The city of Medford cannot legally hide from the public how much it paid Medford Fire-Rescue Chief Dave Bierwiler as part of an agreement it used to fire him in April, Jackson County's district attorney ruled Monday.
Beth Heckert ordered the city to disclose financial and other information from the termination agreement that it previously denied the Mail Tribune. The paper had appealed the city's decision to Heckert last month.
In a letter to Heckert, City Attorney John Huttl argued the city had the right to deny public disclosure of four parts of the termination agreement because disclosing them would be an unreasonable invasion of Bierwiler's privacy and because both parties agreed to a confidentiality clause.
In her two-page opinion, Heckert first ruled that revealing the city's payouts to Bierwiler was not an unreasonable invasion of his privacy.
"The public does have a legitimate interest to see how Chief Dave Bierwiler was compensated," Heckert wrote.
She also ruled that a nondisclosure clause City Manager Eric Swanson and Bierwiler signed as part of that agreement does not qualify as an exemption under the Oregon Public Records Act.
If the city were allowed to use the exemption in this case, "any time the City didn't want information disclosed, it could be agreed upon to include a confidential clause," Heckert wrote.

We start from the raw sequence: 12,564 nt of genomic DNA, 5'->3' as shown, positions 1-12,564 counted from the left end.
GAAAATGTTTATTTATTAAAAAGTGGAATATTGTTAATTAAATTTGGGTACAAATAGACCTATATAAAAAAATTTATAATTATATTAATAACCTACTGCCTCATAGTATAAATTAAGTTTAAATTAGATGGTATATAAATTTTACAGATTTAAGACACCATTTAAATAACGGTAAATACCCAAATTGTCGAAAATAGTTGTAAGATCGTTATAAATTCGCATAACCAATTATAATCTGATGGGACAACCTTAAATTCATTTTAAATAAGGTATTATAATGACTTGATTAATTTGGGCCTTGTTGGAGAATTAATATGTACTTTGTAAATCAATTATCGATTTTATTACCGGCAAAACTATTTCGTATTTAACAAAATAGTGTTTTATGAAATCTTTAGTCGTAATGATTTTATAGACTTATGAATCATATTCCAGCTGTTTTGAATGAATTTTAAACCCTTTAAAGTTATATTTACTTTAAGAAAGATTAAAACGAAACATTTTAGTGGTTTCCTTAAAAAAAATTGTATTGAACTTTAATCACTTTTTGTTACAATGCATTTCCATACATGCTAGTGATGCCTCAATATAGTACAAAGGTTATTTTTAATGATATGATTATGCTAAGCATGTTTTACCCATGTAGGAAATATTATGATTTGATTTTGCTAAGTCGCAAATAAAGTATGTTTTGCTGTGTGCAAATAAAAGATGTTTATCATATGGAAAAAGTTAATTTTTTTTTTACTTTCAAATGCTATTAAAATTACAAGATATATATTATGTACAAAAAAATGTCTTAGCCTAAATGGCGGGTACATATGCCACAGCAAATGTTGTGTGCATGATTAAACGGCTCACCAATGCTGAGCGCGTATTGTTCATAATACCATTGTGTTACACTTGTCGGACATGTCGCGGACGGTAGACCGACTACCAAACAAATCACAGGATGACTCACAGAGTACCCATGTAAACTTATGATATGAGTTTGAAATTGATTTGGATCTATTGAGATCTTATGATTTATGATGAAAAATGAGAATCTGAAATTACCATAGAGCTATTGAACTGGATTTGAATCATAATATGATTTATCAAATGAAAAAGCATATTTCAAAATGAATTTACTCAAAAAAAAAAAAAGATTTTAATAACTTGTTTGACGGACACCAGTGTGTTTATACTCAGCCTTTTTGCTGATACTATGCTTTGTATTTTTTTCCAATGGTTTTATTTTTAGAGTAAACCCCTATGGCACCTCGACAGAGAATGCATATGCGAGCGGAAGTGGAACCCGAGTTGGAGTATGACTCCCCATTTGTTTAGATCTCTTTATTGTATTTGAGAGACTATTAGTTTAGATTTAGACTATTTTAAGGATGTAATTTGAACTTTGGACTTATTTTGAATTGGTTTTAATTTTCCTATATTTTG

The city has seven days to turn over a complete copy of the termination agreement or appeal Heckert's ruling in Jackson County Circuit Court.
Huttl and Swanson did not return telephone calls seeking comment Monday afternoon.
Bierwiler said Monday that he does not consider the release of the financial terms of the agreement to be an unreasonable invasion of his privacy.
"I don't have a problem with the public knowing how their money is spent," Bierwiler said. "It's their money."
Heckert's ruling involved four paragraphs, labeled A-D, that city officials redacted when releasing the three-page termination agreement to the Mail Tribune on Aug. 16.
In her ruling, Heckert said those paragraphs include information of Bierwiler's last date of employment, wages, accrued vacation, holiday leave "and the settlement amount." She did not elaborate.
When he announced his abrupt retirement in March after 24 years of heading the department, Bierwiler said he was leaving for personal reasons and that he was taking accrued time off before his official retirement April 30.
However, the redacted copy of that termination agreement obtained in August by the Mail Tribune following a public records request revealed he was placed on paid administrative leave by Swanson on March 15.
Bierwiler told the Mail Tribune in August that he believed he was fired because he did not support the idea of Medford Fire-Rescue consolidating services with Jackson County Fire District No. 3. Swanson at the time called Bierwiler's assertion the product of "an active imagination" but declined to expand on the city's reasons for firing Bierwiler.
Medford Fire-Rescue and District 3 have been in the early stages of looking into shared management, purchasing and training. No concrete proposals have been announced by either department.
Reach reporter Mark Freeman at 541-776-4470, or email at email@example.com.